I am running a small (Windows-based) server. When I check the logs, I see a steady flow of (unsuccesfull) password-guessing hacking attempts. Should I try to report those attempts to the owners of the source IP addresses, or are these attempts nowadays considered completely normal and nobody would bother doing anything about them, anyway?

6 Answers 6


While the answer can depend greatly on the agency you are attempting to inform, I believe that in general you should. In fact, since monitoring and responding to the abuse mailbox for our organization is one of my primary job duties, I can positively say, 'Yes Please!'. I had this same conversation with members of other security organizations and the answers seemed to largely consist of:

  • If the whois information on the IP shows a business or university, then report
  • If the whois information on the IP shows an ISP, then don't bother

I, of course, won't tell you to follow those rules, but I would recommend erring on the side of reporting. It usually doesn't take much effort, and can really help out the guys on the other end. Their reasoning was that ISPs aren't often in positions to take meaningful actions, so they will file the information away. I can say that we will aggressively pursue the matter. We do not appreciate hacked machines on our network, as they have a tendency to spread.

The real trick is to formalize your response and reporting procedure so that it can be consistent between reports, as well as between staff. We want, at minimum, the following:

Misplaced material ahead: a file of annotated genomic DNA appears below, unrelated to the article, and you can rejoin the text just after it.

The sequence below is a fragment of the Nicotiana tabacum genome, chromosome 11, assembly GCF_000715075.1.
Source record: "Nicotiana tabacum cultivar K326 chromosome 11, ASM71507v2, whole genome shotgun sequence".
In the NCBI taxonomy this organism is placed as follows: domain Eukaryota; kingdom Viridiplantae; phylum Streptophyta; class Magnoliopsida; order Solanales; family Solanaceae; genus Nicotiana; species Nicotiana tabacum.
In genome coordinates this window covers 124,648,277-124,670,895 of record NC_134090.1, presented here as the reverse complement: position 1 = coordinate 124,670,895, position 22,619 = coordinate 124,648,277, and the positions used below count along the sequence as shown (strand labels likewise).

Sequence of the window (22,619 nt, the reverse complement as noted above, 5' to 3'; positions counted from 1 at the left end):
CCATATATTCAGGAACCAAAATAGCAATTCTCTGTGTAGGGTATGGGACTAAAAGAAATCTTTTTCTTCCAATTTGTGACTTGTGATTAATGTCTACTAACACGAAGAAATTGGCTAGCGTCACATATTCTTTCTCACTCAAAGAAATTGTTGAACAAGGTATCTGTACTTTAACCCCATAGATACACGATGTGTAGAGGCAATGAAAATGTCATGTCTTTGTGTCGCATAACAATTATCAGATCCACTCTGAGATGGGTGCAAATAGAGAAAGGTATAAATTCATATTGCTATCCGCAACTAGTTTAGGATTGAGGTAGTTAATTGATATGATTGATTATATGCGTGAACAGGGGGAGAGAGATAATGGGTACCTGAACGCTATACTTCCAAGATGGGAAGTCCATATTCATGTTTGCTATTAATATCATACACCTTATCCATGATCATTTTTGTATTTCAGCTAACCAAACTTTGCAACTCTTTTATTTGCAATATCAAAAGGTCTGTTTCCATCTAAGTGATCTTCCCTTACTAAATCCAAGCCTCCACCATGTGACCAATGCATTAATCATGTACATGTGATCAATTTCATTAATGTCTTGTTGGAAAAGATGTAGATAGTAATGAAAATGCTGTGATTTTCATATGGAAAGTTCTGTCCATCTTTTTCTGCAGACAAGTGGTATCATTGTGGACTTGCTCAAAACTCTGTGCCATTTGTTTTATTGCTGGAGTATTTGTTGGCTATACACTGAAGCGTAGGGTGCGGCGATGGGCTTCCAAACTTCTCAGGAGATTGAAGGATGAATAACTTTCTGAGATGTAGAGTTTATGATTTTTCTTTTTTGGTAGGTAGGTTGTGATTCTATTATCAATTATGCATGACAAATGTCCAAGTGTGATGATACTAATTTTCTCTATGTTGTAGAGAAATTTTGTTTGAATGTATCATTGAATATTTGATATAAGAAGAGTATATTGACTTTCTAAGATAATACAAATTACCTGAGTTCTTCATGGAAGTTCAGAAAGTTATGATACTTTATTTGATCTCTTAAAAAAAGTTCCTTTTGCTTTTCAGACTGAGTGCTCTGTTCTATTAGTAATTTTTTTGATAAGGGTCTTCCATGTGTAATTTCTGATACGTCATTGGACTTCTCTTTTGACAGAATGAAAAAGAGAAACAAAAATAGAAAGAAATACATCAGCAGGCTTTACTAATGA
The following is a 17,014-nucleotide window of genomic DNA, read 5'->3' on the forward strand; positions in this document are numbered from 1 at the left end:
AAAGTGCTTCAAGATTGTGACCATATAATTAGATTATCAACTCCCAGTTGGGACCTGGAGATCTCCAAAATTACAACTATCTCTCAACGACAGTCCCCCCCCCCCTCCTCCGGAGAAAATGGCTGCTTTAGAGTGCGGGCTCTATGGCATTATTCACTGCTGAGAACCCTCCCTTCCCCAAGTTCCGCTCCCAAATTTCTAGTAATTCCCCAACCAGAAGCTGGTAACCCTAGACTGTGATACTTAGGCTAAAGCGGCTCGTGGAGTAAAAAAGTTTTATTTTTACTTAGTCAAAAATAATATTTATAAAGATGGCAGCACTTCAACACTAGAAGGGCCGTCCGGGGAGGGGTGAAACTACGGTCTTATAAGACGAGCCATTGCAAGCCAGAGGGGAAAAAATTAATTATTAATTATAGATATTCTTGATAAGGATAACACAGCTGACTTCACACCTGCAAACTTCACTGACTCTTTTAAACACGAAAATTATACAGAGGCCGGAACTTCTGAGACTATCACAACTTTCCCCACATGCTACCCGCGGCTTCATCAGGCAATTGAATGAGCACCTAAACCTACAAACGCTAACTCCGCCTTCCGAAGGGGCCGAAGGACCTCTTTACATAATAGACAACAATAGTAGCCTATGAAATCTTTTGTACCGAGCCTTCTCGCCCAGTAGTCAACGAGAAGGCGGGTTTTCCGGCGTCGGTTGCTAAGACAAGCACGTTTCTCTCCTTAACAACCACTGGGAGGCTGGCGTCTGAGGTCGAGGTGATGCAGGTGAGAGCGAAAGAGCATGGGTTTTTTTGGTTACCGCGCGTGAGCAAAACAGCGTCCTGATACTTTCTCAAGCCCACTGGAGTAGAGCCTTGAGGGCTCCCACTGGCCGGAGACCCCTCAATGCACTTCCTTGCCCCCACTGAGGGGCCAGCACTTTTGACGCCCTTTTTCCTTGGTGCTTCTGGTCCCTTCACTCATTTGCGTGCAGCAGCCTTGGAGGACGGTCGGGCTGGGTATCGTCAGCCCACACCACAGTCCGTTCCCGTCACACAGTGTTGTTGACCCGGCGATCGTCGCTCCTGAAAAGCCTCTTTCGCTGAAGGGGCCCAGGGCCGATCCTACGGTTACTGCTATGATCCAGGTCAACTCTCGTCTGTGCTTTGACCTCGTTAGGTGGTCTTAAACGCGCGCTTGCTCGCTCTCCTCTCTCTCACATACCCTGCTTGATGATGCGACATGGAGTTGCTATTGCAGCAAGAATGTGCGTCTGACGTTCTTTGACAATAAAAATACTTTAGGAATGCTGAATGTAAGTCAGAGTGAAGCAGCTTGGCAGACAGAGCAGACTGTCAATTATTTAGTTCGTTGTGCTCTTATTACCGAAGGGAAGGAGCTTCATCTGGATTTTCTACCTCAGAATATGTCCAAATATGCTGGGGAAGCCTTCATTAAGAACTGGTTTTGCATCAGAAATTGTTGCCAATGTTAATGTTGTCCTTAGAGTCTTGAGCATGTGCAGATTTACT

1. IP address of the attacking system
  2. Time stamp (including time zone) of the event
  3. The IP addresses of the systems on your end

If you can also include a sample of the log messages that tipped you off, that can also be useful.

Normally, when we see this kind of behaviour, we also institute firewall blocks of the most appropriate scope at the most appropriate location. The definitions of appropriate are going to depend significantly on what is happening, what kind of business you're in, and what your infrastructure looks like. It may range from blocking the single attacking IP at the host, all the way up to not routing that ASN at the border.

  • Thanks - good to know. Are there any simple-to-deploy tools to help automate such reports? Identifying the sorts of abuse that are useful to report, finding who to report to, including the useful information, dealing with reports that get bounced, etc?
    – nealmcb
    Jan 29, 2011 at 20:49
  • @Nealmcb - there are fun expensive IDS systems that can sum up all of this. I've seen Cisco MARS do it. I dunno if there are cheap/free options that make this easy, but if your set of logs are small, you can probably write up a logscraper to present you with an easy-to-use report.
    – mfinni
    Feb 3, 2011 at 16:59

This is password-guessing attack known as a brute force attack. Best defense is to make sure that users passwords is strong. Another, solution is to lock out an IP address with multiple failed logins. Brute force attacks are difficult to stop.


As what lynxman said all you really can do is contact their ISPs Abuse department and inform them. I would block that IP both in the Firewall and on the server. Second I would also setup attempt based lockout in Group policy(if you have AD). As long as your Passwords are strong I wouldn't worry about it, I have Servers that I run to learn and I get login attempts all day long.